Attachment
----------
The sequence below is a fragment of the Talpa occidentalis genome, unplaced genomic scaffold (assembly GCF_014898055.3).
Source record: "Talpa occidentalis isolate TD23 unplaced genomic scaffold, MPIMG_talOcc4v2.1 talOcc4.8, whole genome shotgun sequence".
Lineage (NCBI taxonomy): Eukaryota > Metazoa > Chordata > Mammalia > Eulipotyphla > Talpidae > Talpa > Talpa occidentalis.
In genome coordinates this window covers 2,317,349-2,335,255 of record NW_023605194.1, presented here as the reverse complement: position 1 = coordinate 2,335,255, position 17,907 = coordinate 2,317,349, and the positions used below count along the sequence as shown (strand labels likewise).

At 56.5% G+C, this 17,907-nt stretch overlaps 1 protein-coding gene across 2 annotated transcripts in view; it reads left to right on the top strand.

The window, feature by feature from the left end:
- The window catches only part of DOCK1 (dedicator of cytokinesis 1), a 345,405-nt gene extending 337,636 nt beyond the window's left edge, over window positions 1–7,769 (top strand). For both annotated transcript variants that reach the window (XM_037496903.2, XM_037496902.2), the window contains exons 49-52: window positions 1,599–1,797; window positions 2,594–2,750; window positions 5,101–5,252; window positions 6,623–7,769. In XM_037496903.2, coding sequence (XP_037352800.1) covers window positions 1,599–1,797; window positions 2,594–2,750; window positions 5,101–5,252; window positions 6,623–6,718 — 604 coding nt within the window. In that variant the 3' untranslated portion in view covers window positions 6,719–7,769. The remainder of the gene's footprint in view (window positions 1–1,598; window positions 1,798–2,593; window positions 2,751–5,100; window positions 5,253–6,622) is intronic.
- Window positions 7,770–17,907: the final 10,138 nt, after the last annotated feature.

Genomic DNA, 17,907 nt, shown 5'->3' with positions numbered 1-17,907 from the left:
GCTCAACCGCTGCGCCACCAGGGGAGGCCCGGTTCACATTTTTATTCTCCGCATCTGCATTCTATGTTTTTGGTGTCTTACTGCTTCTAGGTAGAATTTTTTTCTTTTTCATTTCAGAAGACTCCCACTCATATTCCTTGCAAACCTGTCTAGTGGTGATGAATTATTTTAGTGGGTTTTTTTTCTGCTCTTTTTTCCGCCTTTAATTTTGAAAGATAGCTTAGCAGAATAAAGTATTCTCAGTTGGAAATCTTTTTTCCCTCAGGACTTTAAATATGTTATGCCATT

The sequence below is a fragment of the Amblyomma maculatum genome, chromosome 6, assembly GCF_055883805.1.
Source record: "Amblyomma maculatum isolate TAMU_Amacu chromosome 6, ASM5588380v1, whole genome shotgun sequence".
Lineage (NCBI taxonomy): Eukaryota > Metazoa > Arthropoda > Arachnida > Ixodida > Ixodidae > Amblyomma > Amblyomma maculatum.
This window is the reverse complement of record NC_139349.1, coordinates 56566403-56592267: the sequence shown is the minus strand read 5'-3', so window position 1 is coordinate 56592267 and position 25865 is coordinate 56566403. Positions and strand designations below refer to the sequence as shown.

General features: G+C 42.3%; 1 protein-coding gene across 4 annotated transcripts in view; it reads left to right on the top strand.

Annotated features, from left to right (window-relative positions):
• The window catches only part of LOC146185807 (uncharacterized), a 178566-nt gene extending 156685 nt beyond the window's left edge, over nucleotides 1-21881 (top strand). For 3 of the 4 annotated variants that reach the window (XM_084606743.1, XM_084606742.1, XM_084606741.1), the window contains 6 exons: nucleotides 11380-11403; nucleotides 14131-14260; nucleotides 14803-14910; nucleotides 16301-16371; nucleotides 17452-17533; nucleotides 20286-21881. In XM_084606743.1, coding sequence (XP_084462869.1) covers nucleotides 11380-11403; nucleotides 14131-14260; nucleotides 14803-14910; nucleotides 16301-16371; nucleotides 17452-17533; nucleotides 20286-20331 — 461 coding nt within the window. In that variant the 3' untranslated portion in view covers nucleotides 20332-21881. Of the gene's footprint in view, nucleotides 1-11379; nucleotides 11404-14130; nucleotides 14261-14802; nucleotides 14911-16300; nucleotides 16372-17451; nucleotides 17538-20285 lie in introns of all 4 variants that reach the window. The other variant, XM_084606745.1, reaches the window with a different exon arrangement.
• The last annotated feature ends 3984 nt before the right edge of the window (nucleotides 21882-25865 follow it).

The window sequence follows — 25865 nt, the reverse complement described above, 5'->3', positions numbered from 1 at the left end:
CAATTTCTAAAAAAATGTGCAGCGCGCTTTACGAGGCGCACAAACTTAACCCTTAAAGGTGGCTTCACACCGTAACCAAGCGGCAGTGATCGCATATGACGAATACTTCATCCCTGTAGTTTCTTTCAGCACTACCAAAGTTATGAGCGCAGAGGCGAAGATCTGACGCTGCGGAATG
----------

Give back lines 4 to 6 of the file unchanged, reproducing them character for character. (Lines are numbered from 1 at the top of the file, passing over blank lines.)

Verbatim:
In genome coordinates this window covers 2,317,349-2,335,255 of record NW_023605194.1, presented here as the reverse complement: position 1 = coordinate 2,335,255, position 17,907 = coordinate 2,317,349, and the positions used below count along the sequence as shown (strand labels likewise).

At 56.5% G+C, this 17,907-nt stretch overlaps 1 protein-coding gene across 2 annotated transcripts in view; it reads left to right on the top strand.

The window, feature by feature from the left end: